Should you buy a diesel, petrol, electric or hybrid car? We’ll tell you all the facts so you can make the right choice for your needs, your lifestyle and your budget.
All power types explained
Long gone are the days where most cars had petrol engines and most vans and lorries used diesel. You just have to have a look at the market to see a wide range of power sources, from the good old petrol and diesel to eco-friendlier hybrid and electric. But more choices mean that making a decision can be harder for drivers.
To help you pick between the main engine types, here’s our complete guide to all fuels and their pros and cons.
Despite an increase in the sales of hybrid and electric cars, as of 2021 petrol and diesel cars still dominate the car sales market in the UK. The two oldest power sources for vehicles have come a long way since their beginnings at the end of the 19th century.
Simply put, petrol is a liquid fuel made by distilling petroleum. We use it in traditional combustion engines, where the fuel is ignited with a spark and that powers the car. We produce petroleum from fossil fuels like crude oil, hydrocarbons, coal and natural gas.
Overall, petrol engines are less fuel-efficient than diesel ones but produce fewer particle emissions. It’s true that diesel cars produce 20% less CO2 than petrol but it’s also true that diesels emit more harmful particles of nitrous oxide, hydrocarbon and particulates. Overall, this makes petrol cars a little kinder to the environment – although not nearly as much as hybrid and electric cars.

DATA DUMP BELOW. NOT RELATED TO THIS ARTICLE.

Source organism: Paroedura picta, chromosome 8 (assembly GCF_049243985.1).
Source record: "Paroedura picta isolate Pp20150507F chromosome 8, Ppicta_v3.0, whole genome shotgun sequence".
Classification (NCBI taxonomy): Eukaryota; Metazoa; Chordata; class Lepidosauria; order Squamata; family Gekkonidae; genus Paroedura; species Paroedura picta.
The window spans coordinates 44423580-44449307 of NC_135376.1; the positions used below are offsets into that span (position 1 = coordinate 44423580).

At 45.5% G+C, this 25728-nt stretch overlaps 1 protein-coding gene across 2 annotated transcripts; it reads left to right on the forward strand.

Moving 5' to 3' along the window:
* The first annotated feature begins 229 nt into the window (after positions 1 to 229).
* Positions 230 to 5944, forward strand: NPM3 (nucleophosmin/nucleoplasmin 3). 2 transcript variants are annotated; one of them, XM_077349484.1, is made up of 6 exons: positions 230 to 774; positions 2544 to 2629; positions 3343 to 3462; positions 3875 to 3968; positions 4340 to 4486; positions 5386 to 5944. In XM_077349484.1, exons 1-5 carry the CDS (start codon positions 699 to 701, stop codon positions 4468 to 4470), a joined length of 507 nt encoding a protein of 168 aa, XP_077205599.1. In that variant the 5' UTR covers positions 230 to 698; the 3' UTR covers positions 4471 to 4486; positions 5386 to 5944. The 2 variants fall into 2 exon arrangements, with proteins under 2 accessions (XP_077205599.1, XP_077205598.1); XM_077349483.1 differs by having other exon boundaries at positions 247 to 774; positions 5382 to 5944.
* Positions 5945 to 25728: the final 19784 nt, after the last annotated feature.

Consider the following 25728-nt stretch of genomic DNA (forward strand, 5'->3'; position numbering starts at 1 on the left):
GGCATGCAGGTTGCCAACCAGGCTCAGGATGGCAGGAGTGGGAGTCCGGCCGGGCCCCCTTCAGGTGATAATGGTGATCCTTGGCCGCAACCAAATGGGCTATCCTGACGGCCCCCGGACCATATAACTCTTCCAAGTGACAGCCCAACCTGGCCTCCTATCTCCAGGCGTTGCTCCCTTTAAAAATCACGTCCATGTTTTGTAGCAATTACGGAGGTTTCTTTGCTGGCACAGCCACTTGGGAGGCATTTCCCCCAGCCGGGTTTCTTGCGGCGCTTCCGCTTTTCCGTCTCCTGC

Petrol cars are perfect for driving short distances in urban environments, although if you take them on the motorway they’ll still do great, but won’t be as efficient as a diesel.
- A wider range of models
- Cheaper to buy and repair
- Fun to drive thanks to highly responsive engines
- Improved petrol-efficiency
- Price of fuel (though often cheaper than diesel)
- They still produce CO2 (carbon dioxide) emissions, which are dangerous for the environment
- Oil is a finite resource
- Petrol vehicles depreciate faster than diesel ones
Diesel cars are powered with diesel, a manufactured liquid fuel produced from mineral oil using a different process than petrol. In this case, diesel engines ignite the fuel by using air compression – and not a spark.